It really takes us into the realm of having to deal with very large data sets, also the issues of managing privacy, and constraints on use in this environment, because you have both patient data, as well as the genomic data of the virus itself. And we continually try different machine-learning algorithms. There's no one specific, patented way of doing machine learning that works for everything. And so that's also an evolving discipline. But, these are just examples of the way in which we're using these computers to solve interesting problems and ultimately to help them be more like us.

That is what this natural user interface thing is all about, is really letting the computer be much more human-like in the way that you interact with it. From that you derive two real benefits, I think, in the years ahead. One is that you can change the level   the semantic level of the interaction between the computer and the person such that it generally becomes more helpful.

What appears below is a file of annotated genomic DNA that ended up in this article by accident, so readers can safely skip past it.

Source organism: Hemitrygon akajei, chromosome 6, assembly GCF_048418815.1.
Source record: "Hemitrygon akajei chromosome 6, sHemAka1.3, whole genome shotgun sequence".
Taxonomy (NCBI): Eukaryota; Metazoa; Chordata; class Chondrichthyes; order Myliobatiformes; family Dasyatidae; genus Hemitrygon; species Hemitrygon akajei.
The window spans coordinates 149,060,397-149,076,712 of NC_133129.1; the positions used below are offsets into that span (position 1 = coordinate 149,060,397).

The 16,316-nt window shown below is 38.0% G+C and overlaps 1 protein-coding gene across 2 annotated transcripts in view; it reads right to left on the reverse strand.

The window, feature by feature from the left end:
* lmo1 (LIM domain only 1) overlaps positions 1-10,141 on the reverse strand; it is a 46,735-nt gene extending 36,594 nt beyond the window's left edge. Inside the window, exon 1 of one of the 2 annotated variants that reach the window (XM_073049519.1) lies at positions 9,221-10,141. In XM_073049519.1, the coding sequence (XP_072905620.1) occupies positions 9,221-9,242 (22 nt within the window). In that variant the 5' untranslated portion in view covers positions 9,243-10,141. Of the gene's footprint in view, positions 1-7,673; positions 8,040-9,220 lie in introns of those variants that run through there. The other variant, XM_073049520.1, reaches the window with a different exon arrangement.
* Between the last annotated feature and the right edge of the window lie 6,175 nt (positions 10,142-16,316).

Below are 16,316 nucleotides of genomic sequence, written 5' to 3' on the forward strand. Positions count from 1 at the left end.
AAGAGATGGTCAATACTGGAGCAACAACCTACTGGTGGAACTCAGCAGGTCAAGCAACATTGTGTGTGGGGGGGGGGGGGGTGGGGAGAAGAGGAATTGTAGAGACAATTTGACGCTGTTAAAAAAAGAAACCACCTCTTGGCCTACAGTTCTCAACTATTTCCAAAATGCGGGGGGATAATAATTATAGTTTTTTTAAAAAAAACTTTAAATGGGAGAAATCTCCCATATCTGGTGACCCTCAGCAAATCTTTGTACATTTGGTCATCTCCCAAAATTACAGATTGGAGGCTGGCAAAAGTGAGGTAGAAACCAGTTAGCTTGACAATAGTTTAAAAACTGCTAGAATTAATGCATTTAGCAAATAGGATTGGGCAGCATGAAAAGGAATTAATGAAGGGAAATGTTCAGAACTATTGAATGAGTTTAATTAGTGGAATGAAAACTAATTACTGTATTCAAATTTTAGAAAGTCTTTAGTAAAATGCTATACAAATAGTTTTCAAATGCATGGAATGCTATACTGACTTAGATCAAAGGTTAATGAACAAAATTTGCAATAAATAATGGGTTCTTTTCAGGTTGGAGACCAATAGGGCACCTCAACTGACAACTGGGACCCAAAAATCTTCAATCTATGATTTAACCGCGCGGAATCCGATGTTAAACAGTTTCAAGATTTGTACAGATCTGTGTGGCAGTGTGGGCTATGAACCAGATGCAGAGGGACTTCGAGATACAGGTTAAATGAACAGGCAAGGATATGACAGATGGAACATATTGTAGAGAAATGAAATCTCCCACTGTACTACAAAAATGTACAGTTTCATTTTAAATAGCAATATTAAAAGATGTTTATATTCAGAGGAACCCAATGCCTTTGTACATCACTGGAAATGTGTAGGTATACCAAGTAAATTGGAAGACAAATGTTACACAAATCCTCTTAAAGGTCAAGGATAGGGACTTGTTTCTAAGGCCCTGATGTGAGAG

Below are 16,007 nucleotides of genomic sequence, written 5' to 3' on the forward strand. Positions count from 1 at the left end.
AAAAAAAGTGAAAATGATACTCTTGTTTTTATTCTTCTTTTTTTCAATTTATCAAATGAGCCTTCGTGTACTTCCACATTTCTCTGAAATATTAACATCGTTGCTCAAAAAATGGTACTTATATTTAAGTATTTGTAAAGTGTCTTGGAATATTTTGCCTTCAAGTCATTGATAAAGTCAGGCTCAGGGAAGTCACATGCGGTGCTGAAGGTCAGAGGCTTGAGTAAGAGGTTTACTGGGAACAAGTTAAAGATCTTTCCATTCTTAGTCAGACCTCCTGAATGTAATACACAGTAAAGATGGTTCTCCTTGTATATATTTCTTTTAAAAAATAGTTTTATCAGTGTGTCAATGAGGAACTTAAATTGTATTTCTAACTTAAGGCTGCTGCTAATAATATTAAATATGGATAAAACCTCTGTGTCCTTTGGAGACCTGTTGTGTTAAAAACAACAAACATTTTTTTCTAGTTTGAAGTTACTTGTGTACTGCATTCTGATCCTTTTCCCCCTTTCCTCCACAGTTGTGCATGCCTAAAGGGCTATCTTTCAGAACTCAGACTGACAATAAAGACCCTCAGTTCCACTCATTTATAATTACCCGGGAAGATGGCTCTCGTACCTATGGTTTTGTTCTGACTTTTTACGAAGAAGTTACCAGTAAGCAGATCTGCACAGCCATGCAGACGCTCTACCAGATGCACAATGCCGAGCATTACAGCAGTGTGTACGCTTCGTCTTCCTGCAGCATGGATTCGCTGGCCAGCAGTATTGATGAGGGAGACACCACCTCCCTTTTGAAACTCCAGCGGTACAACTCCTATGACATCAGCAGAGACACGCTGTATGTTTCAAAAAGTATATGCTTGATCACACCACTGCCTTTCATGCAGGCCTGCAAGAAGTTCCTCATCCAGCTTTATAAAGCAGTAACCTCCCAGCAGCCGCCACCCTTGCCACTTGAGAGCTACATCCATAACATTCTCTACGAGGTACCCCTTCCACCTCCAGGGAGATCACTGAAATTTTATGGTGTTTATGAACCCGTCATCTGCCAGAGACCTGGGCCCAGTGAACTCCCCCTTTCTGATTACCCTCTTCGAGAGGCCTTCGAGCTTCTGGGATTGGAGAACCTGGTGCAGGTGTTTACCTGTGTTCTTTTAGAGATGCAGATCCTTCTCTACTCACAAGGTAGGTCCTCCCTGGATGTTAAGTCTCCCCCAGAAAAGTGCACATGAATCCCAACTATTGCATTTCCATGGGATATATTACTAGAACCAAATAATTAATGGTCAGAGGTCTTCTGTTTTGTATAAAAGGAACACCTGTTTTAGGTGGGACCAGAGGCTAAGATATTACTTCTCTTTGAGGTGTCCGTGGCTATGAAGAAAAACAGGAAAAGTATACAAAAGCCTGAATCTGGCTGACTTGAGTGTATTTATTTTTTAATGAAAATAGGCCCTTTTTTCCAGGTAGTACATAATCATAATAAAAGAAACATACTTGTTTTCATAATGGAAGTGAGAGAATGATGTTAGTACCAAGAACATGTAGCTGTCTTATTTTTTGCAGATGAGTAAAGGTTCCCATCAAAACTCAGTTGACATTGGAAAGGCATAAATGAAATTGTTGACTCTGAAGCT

For 50 or 60 years we've largely built computer systems and given people tools. And the tools have become increasingly powerful, but they're still tools. And you had to master the tool in order to get the benefit. And today the planet has about 7 billion people. Most people think that will get to be 9 billion people maybe by the next 30 or 40 years. And unfortunately today only about 2 billion people have really gotten any benefit from computing directly. And in many cases they either don't have it, because they can't afford it, but even the cell phones have shown that the rate of adoption, even in the poorest places, is going to be pretty high.